Leadership hack: Building trust takes trust
When I first joined WhatsApp as head of product, I was terrified. I had a once-in-a-career opportunity — to work on a product I loved and learn from a very different product culture than I was used to — and I was worried I’d mess it up.
In the first all-hands after I joined, my new manager called me onstage with a surprise request. “Tell us about yourself,” he said, and handed me the mic.
I ended up talking about my background, growing up in a rural town in Pennsylvania. I talked about why WhatsApp was important to me, because it made me feel like my family was always close by. And then, taking a deep breath, I described my fears too — that I wouldn’t understand something crucial about the culture or product, and therefore not do a good job stewarding it into the future.
Building trust with the people I work with is so important — not just for the success of my team, but for my happiness at work. But it always seems to take months of working closely with someone to feel like we’ve built a truly trusting relationship.
I’ve found one thing that accelerates that timeline: treating a new partner as if I already trust them.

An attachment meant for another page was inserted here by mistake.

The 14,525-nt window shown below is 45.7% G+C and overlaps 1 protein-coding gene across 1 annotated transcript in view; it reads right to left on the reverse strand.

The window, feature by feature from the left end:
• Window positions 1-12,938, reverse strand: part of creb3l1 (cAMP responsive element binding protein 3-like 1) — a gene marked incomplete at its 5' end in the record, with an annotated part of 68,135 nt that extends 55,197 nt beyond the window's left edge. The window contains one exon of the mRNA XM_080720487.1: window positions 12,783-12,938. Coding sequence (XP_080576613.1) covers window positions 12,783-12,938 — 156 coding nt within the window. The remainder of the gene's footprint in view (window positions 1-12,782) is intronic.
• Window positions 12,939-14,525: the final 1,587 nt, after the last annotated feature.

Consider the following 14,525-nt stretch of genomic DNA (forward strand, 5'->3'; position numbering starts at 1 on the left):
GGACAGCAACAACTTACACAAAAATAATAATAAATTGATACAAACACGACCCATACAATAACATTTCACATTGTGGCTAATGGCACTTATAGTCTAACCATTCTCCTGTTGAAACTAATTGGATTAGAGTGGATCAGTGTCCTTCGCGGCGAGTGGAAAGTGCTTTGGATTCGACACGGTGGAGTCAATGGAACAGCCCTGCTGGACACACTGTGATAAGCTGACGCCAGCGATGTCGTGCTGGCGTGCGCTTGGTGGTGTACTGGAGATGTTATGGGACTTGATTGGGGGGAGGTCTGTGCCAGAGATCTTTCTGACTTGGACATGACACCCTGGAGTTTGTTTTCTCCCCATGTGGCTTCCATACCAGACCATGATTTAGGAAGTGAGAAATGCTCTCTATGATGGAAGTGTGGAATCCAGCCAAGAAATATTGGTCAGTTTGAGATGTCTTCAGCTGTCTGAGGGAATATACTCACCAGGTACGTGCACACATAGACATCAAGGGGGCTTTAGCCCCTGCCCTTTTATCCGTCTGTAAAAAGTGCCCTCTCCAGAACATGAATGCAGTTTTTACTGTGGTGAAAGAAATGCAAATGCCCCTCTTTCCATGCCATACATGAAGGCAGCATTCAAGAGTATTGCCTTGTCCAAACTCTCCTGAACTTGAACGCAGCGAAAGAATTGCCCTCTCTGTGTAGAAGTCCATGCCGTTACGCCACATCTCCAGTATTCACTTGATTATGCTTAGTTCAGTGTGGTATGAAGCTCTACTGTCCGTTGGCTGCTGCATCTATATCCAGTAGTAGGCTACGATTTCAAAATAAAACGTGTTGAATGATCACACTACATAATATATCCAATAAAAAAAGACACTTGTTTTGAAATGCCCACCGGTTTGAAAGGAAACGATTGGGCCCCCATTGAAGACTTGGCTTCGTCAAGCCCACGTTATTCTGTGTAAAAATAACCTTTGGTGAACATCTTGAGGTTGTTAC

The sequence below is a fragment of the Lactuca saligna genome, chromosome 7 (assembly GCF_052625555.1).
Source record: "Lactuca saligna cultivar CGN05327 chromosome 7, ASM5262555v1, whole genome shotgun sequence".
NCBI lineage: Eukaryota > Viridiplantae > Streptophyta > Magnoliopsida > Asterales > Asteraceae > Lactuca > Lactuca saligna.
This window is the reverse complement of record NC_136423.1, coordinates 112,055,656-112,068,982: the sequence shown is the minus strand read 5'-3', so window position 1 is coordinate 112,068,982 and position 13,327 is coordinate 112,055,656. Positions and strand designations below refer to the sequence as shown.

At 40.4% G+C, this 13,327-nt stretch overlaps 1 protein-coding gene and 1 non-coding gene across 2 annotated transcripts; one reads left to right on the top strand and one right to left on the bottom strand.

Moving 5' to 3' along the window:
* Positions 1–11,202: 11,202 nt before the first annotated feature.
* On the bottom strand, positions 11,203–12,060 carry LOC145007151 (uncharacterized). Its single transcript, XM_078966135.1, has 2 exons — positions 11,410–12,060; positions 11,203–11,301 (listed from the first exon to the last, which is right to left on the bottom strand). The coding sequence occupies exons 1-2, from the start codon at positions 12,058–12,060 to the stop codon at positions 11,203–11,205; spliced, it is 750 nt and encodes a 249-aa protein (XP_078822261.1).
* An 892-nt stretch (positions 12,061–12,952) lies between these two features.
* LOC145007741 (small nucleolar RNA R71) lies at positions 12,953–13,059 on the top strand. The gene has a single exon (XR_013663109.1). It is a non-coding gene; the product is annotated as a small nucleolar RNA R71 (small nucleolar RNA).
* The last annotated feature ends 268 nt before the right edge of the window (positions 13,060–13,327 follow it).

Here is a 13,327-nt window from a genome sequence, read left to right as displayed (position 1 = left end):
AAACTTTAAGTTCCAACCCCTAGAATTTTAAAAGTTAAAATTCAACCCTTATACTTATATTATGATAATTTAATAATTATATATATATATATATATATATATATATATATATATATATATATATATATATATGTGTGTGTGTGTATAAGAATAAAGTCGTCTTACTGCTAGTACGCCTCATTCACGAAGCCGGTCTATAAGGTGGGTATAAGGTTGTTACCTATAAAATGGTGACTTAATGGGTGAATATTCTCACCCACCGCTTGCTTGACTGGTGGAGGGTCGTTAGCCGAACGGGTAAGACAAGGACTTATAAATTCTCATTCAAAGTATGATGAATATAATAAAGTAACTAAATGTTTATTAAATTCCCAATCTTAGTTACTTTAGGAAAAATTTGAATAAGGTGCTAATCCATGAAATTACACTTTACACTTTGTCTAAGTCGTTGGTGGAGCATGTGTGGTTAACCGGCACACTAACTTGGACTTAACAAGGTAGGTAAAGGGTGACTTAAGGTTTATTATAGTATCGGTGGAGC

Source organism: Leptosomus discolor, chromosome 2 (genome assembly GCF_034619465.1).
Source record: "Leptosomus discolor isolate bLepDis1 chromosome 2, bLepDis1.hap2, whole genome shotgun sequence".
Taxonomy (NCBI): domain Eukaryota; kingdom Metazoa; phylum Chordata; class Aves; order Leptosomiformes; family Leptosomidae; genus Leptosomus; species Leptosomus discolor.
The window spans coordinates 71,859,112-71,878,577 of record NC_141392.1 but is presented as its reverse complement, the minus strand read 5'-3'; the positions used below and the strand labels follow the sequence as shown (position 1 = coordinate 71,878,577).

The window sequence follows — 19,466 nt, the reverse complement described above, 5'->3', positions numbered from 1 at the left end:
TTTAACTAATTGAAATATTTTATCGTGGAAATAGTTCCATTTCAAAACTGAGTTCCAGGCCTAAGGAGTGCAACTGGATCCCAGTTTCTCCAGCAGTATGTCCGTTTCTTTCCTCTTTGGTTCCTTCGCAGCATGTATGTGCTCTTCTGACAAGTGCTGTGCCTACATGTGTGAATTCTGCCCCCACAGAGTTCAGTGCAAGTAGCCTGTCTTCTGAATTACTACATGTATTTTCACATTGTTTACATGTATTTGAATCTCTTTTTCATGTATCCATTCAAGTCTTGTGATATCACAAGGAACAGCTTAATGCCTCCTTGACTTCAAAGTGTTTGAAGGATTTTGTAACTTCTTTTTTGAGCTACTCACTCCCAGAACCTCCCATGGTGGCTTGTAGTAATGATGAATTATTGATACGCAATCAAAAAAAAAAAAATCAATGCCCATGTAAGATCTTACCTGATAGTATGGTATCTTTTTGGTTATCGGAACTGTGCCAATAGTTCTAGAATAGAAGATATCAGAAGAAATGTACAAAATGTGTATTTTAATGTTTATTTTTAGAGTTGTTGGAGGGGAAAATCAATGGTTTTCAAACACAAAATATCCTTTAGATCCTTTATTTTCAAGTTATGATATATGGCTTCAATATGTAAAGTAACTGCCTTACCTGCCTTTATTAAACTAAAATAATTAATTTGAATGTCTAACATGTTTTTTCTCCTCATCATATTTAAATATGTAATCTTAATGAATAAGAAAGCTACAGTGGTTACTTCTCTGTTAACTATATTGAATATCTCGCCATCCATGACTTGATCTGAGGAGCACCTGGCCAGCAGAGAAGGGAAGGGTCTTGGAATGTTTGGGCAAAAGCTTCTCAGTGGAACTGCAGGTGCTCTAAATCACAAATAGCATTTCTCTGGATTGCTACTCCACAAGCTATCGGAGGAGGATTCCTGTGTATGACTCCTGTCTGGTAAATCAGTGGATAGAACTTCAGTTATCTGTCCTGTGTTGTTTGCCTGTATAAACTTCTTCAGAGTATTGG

I try to open a relationship by sharing what I would normally share with someone I already trust — how I’m worried because my kids’ school closed for covid exposure and I’m mentally trying to plan out the next few days, or that I’m excited because I had a realization about how to make my team stronger but kicking myself because I should’ve thought of it months ago, or that I’m struggling with feeling isolated from my team because we haven’t seen each other much during the pandemic.
Of course, that could backfire. Opening with a personal topic could be a distraction from the work we need to get done, or someone could think that the struggle I’m describing could be a sign that I’m not a strong enough partner for them. And in these days of back-to-back videoconferences, it’s hard to make space for casual conversation.
But I’ve found that opening with vulnerability usually sparks a strong connection faster. I don’t have to hide how I’m feeling because I’ve already shown them who I am. And it’s easier for them to share what they’re going through, because they know I trust them.
It’s much easier to reciprocate a trusting relationship than it is to initiate it. So if I’m willing to take the first step and be vulnerable, I’ve found my new work connections turn into high-fidelity relationships much faster.
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Love it Ami - very clear and actionable! thx for writing this.
Were there aspects or context that helped you feel more confident sharing your vulnerabilities? For example, you had been an executive in Insta, FB for several years, had a lot of proven success. I wonder if you would have approached it differently if you were brand new to the company group?